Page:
In a previous blog I referred to research carried out in Australia looking at the sort of items and services that were provided, advertised or associated with piracy web sites. I have just come across another report on the same issue. This time Singapore is the focus.
My interest in this subject stems principally from my involvement with online child protection. Too many parents – and policy makers for that matter – think that piracy web sites are simply places where kids go to have a bit of fun by ripping off big companies that can probably afford it anyway. So what’s the worry? They don’t take the problem seriously because they don’t think it’s a serious problem. They are completely wrong.
In the Singapore study the researcher went to Pirate Bay and typed in the word Brave, being a reference to the animated Disney cartoon about a heroic young Scottish girl. Sure enough Brave was there but surrounding it were ads for stem cells that apparently would provide you with a larger penis, an ad for a dating agency featuring a scantily clad young lady in a shower and an invitation from local “sluts” who want to….well, actually, I think I can leave that bit to your imagination. The Singapore study was therefore not so very different from what had been found in Australia.
Fully 90% of all the ads on the Singapore-facing site were linked in one way or another to what the author calls “high risk” areas e.g. for gambling scams, malware or sex, meaning prostitution. 13% of the ads fell into this latter category. The largest proportion – 40% – were devoted to malware, typically “free” software that really just allows bad guys to take over your computer so they can rip you off or enables them to use your machine to rip off others, probably both.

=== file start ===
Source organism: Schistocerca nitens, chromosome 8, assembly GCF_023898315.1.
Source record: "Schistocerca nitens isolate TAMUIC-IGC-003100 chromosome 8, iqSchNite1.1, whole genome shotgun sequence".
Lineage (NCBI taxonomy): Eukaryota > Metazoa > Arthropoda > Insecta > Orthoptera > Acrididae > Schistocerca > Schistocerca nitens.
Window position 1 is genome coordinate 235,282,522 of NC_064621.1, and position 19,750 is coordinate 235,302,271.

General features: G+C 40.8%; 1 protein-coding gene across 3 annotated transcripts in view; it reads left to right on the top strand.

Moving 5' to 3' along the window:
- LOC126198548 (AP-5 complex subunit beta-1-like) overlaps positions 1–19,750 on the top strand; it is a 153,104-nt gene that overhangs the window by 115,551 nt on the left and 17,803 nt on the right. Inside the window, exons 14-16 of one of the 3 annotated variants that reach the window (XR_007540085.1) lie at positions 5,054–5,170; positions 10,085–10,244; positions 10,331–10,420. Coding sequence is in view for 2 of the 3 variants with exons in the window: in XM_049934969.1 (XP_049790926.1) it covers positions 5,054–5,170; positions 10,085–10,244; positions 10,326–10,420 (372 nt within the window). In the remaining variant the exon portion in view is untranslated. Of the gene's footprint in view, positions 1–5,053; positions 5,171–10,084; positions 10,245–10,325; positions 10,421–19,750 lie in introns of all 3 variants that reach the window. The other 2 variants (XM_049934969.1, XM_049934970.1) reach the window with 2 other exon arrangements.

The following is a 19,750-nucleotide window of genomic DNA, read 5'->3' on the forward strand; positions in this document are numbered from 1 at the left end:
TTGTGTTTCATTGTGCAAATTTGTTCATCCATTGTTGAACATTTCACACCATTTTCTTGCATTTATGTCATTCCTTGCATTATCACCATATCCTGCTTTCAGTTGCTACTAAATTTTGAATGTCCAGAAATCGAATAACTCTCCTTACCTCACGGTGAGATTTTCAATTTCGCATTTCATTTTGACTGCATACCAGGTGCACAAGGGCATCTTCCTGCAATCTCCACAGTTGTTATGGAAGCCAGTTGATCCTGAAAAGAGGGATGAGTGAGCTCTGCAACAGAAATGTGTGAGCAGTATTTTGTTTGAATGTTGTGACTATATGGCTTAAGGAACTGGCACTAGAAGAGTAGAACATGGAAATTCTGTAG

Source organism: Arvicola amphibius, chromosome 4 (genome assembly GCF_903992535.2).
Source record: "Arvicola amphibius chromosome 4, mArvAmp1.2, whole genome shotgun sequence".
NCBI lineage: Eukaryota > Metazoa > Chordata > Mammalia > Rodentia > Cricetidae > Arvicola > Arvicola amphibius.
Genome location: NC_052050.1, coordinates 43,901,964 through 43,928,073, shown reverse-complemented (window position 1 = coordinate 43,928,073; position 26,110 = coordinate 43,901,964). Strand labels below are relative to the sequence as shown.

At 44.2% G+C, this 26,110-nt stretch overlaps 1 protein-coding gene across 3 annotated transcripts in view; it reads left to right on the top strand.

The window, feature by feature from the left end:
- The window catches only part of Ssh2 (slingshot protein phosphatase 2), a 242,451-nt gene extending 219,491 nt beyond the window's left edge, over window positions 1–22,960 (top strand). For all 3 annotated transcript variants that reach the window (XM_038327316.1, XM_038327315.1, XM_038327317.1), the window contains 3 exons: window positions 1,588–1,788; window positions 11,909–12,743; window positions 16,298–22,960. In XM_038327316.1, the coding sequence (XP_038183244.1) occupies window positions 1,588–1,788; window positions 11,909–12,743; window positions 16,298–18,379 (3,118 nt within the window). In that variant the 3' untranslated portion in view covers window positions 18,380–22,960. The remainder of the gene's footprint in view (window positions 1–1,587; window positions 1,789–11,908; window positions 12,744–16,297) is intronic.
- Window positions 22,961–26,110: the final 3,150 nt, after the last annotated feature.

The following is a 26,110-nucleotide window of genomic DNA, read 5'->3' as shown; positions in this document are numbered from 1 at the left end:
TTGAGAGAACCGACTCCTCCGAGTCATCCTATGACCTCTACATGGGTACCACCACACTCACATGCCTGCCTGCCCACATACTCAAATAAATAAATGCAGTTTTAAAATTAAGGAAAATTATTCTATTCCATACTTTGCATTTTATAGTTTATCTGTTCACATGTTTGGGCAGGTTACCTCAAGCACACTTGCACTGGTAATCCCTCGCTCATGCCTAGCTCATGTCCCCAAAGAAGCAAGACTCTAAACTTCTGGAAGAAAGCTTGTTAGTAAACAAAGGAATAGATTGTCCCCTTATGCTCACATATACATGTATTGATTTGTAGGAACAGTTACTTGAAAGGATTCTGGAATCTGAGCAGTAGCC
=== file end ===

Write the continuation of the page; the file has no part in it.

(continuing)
None of this is a surprise I suppose. No respectable or responsible business would ever knowingly advertise on a site that was so completely wedded to the promotion of unlawful activity in the way pirate pages are.
The site was offshore so it seems the Singapore authorities thought there was little they could do to prevent it from continuing to operate. I’m not so sure.
Despite their early pretensions to be somehow part of a progressive anti-monopoly current, the truth is these piracy sites exist to make money for the owners and the cash comes from advertising. That means someone somewhere is processing payments. Thus if international law enforcement activity isn’t going to deliver a result perhaps the banks and the credit card companies could step up?
This isn’t just about protecting the interests of rights-holders it is also very much about helping to create a better internet for all of us, but above all for our kids.